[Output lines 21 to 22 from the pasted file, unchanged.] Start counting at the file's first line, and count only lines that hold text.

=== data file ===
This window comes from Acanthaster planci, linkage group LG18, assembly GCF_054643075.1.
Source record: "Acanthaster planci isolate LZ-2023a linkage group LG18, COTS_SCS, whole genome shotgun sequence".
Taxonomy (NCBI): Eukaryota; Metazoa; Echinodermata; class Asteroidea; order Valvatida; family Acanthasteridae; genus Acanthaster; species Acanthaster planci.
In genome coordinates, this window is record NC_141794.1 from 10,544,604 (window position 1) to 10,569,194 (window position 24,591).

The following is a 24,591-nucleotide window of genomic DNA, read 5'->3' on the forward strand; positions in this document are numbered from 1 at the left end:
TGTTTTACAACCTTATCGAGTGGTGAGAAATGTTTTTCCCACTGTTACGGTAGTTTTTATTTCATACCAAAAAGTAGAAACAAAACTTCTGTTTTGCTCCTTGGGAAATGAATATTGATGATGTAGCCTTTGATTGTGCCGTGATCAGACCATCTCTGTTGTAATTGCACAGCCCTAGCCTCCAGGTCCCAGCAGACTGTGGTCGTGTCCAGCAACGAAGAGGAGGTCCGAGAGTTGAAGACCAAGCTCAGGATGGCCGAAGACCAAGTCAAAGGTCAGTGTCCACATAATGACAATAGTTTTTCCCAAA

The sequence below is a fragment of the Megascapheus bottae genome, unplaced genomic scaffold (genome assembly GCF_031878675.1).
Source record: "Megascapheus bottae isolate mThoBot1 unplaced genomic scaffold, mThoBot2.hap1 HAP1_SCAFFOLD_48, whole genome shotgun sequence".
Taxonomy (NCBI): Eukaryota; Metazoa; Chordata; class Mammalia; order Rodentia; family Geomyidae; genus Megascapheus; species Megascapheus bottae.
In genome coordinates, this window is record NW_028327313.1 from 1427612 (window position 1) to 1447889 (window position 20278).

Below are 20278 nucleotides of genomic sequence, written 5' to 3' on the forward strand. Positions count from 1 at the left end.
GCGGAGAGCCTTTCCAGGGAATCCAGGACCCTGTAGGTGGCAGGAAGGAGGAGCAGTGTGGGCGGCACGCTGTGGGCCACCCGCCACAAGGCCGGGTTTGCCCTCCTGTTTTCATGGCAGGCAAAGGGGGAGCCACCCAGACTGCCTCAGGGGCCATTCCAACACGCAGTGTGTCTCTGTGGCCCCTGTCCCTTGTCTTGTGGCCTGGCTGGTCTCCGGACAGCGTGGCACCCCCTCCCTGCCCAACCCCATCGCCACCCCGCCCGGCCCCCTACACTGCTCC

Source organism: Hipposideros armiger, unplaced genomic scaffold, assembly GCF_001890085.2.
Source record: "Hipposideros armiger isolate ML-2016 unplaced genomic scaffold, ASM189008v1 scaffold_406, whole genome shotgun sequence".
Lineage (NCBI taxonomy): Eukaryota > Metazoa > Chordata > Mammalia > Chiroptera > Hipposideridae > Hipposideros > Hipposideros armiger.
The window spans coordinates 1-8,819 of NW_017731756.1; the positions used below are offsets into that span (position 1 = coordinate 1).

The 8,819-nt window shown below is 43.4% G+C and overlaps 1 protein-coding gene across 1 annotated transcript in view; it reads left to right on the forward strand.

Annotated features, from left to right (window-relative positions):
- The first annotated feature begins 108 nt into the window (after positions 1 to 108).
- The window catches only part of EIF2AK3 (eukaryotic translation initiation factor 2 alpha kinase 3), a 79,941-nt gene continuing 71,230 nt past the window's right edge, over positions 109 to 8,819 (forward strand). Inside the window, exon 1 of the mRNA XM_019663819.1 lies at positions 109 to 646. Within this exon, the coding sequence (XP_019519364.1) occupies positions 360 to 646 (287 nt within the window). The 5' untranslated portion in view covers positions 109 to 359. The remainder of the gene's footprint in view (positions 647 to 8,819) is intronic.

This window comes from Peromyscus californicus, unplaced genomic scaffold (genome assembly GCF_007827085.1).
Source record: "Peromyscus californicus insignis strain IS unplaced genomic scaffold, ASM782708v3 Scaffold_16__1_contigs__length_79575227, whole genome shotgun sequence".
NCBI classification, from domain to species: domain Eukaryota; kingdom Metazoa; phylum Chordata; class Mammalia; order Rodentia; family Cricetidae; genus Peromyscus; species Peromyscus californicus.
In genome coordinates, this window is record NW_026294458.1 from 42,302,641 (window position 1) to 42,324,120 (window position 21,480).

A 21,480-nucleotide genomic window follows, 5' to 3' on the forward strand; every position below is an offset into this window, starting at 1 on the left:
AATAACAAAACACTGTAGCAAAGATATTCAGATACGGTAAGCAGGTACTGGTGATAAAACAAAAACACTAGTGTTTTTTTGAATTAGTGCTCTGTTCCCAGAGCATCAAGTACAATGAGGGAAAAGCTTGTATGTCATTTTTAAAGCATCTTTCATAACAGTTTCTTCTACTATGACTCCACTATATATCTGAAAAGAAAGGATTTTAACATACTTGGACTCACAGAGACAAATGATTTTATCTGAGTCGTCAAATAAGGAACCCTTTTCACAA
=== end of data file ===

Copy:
This window comes from Peromyscus californicus, unplaced genomic scaffold (genome assembly GCF_007827085.1).
Source record: "Peromyscus californicus insignis strain IS unplaced genomic scaffold, ASM782708v3 Scaffold_16__1_contigs__length_79575227, whole genome shotgun sequence".